Learn about why our Munsary Peatlands reserve is being put forward for inscription as the world’s first peatland UNESCO World Heritage Site.

A Botanical Art Journey of Plantlife’s Reserves

A Botanical Art Journey of Plantlife’s Reserves

Plantlife’s Artist in Residence, shares her summer journey across our reserves and some top tips for aspiring botanical artists.

These days it seems there is an app for everything, including finding out what creature critter or plant you are looking at. But are they useful? Are they accurate?

We tested 10 popular apps out on the field to put them through their paces, and picked 3 of our favourites. We looked at ease of use, accuracy, costs involved and what additional features they have.

flora incognita logo

Flora Incognita

Our favourite app from the ones tested, this is free to download with no intrusive adverts or other costs involved.

The aim of the Flora Incognita research project is mapping plants, therefore they record and use the location of where the plants are found.

That means using this app is not only beneficial to your learning, but also makes an important contribution to biodiviersity monitoring and research.

This app combines traditional plant identification with the latest methods of AI. To identify, simply click on the plus symbol which takes you through your options.

Ease of use 5/5
Identification skills 4/5
Range of features 4/5

Download

picture this logo

Picture This

Claiming to be ‘the botanist in your pocket’, this app uses advanced artificial intelligence and was accurate for a wide range of species, from Sea Thrift to trickier species such as Mouse-ear Hawkweed.

Advertised as £24.99 a year, you can use the app indefinitely to identify plants without paying: when you open the app you come to a pre-home screen where you click cancel.

Other benefits include the app’s ability to identify common grasses, sedges and fungi – but we recommend some caution with these due to the cryptic nature of IDing these species. Picture This also has common questions and answers for each plant, along with stories and other interesting facts such as flowering times.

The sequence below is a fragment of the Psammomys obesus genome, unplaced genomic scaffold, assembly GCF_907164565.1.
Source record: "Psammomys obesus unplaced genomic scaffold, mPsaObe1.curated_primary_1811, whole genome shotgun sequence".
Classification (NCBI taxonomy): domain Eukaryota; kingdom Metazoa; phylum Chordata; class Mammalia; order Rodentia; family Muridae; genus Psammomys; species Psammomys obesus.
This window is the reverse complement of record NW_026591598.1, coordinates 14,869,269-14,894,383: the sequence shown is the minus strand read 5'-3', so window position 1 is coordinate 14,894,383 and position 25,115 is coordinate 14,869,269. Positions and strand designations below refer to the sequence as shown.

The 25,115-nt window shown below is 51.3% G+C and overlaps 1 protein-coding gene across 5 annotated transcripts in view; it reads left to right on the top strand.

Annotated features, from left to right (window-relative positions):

Ease of use 5/5
Identification skills 4/5
Range of features 4/5

Download

inaturalist logo

iNaturalist (and Seek)

iNaturalist was created with the aims of recording your observations and sharing them with the ability to crowdsource identifications. The app is free and has a range of handy features that make uploading a breeze, including an automatic location based on the photos’ GPS tag, and the ability to record other wildlife such as insects and birds.

We found the app very accurate to a plant’s genus, a group of similar species, and sometimes even down to the specific species when multiple photos are added. This makes it the perfect tool for you to take your plant ID knowledge further with a field guide.

Seek is a simpler version of iNaturalist with an easier interface for the family. We found Seek had less accuracy in the field, so if you’re looking for something more thorough, we recommend downloading iNaturalist.

Ease of use 5/5
Identification skill 5/5
Range of features 4/5

Download

 

Tips on using your phone to identify wild plants

  • There are ways to use your phones built in search assistants, however as they’re not purpose built for plants the results aren’t as accurate, unless they are obvious looking species.
  • We strongly advise you to only use plant ID apps as training tools rather than solely for identification. You could use the app to narrow your identification to a genus, then use your favourite plant guidebook.
  • From a health and safety note, the plant apps drained our phone charge extremely quickly therefore ensure you bring a portable phone charger to contact people if required.
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person holding a plant with white flowers